She has given our whole family an amount of love that only God could surpass, and memories that no amount of money could buy.After 25 years, she still catches my eye and is more beautiful to me now than when we were young. I am looking forward to the next 25 years, and can only hope they will be as good as the first.
Why am I writing this on my blog? Because I am damned proud of my wife, and am proud to be married to her, and I want the world to know it. So if you see Kim, wish her a happy anniversay on the 26th.I love you Kim!Randy
Sunday, January 17, 2010
Author: Gary Paulsen Data: Wendy Lamb Books, 164 pages, $15.99
Thirteen-year-old Samuel Smith is a child of the forest. To the delight of his bookish parents - he is a voracious reader - he finds very early that he has a real affinity for surviving in the verdant wilds. Despite his youth, he becomes so proficient as a hunter that he is the primary provider of game for his small village on the edge of civilization in far western Pennsylvania.
It's 1776. The revolution has started back east and his idyllic existence is shattered when the horrors of war arrive at his doorstep.
Saturday, January 16, 2010
Friday, January 15, 2010
Thursday, January 14, 2010
Cameron CountyEmporium Borough – $54,484 to perform an updated survey; riprap upgrade; add three new entrance gates; re-seal cracks in the concrete channel; re-seed, fertilize and cover the mowed area; provide specialized training; and purchase equipment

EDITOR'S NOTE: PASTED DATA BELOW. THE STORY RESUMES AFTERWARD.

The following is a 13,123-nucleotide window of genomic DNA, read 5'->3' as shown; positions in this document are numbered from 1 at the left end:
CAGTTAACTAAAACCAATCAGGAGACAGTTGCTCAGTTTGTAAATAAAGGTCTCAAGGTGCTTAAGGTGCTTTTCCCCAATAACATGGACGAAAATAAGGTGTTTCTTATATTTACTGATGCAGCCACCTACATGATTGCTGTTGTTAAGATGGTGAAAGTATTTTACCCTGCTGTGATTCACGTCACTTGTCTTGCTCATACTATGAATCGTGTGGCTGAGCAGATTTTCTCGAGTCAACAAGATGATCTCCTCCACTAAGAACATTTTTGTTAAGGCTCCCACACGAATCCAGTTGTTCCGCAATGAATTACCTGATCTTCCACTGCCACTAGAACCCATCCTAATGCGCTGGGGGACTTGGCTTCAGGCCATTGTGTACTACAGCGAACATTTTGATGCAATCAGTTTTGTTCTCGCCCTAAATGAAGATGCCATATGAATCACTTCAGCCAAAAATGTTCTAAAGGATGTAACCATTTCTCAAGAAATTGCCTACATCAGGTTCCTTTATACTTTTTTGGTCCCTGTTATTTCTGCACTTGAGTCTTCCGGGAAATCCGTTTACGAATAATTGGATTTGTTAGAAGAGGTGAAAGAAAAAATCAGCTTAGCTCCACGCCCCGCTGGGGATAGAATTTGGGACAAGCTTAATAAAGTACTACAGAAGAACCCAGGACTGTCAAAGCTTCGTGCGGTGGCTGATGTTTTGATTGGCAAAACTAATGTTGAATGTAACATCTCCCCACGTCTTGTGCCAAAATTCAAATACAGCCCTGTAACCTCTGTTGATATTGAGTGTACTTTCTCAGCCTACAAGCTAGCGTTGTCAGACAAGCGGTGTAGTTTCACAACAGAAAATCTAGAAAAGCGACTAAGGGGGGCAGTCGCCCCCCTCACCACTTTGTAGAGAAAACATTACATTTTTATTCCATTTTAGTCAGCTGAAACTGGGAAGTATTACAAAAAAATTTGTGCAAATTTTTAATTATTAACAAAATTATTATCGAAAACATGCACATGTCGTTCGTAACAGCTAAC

Emporium Borough — $50,000 to purchase dump truck for sediment removal
Wednesday, January 13, 2010
Tuesday, January 12, 2010
Erie County Coroner Lyell Cook says 46-year-old William Huff was pronounced dead yesterday afternoon at the GE Transportation plant in Erie.
Mr. Cook says Mr. Huff was killed when a part that weighs several tons tipped over after he set it down with a remote-controlled crane. Mr. Cook says Mr. Huff was an experienced crane operator.
Police and investigators from the federal Occupational Safety and Health Administration are investigating.
GE Transportation spokesman Shaun Francis says the company is investigating the incident and providing counseling for employees and Mr. Huff's family.Read more: http://www.post-gazette.com/pg/10012/1027620-454.stm#ixzz0cQuIoeIw
Monday, January 11, 2010
"I'm a work in progress"
Denzel Washington learns the meaning of life (and his name).
By Jeffrey Ressner
Even dressed down in black sweats, a Windbreaker and a New York Yankees cap, it's hard to hide when you're Denzel Washington. As he struts into a swanky Beverly Hills hotel bar, the star is instantly recognizable to everyone there. Indeed, he's a guy who was known only by his first name before being known by just your first name was cool.